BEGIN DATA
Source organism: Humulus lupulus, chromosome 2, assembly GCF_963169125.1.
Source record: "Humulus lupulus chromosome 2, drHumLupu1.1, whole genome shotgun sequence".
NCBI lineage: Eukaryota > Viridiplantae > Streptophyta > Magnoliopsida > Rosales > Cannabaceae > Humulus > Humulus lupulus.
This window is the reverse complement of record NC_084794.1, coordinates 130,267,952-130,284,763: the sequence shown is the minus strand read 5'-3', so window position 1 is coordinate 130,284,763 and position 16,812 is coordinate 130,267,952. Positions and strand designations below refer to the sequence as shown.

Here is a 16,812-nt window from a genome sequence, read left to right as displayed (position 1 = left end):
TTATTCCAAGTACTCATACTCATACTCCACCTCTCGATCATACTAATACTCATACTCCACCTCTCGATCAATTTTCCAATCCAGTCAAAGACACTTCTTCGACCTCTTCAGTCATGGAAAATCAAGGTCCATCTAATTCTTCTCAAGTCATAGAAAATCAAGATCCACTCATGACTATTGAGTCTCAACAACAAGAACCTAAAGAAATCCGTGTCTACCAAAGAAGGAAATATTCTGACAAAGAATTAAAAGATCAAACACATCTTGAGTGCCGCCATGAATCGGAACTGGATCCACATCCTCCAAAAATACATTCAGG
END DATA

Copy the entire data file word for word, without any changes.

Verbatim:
Source organism: Humulus lupulus, chromosome 2, assembly GCF_963169125.1.
Source record: "Humulus lupulus chromosome 2, drHumLupu1.1, whole genome shotgun sequence".
NCBI lineage: Eukaryota > Viridiplantae > Streptophyta > Magnoliopsida > Rosales > Cannabaceae > Humulus > Humulus lupulus.
This window is the reverse complement of record NC_084794.1, coordinates 130,267,952-130,284,763: the sequence shown is the minus strand read 5'-3', so window position 1 is coordinate 130,284,763 and position 16,812 is coordinate 130,267,952. Positions and strand designations below refer to the sequence as shown.

Here is a 16,812-nt window from a genome sequence, read left to right as displayed (position 1 = left end):
TTATTCCAAGTACTCATACTCATACTCCACCTCTCGATCATACTAATACTCATACTCCACCTCTCGATCAATTTTCCAATCCAGTCAAAGACACTTCTTCGACCTCTTCAGTCATGGAAAATCAAGGTCCATCTAATTCTTCTCAAGTCATAGAAAATCAAGATCCACTCATGACTATTGAGTCTCAACAACAAGAACCTAAAGAAATCCGTGTCTACCAAAGAAGGAAATATTCTGACAAAGAATTAAAAGATCAAACACATCTTGAGTGCCGCCATGAATCGGAACTGGATCCACATCCTCCAAAAATACATTCAGG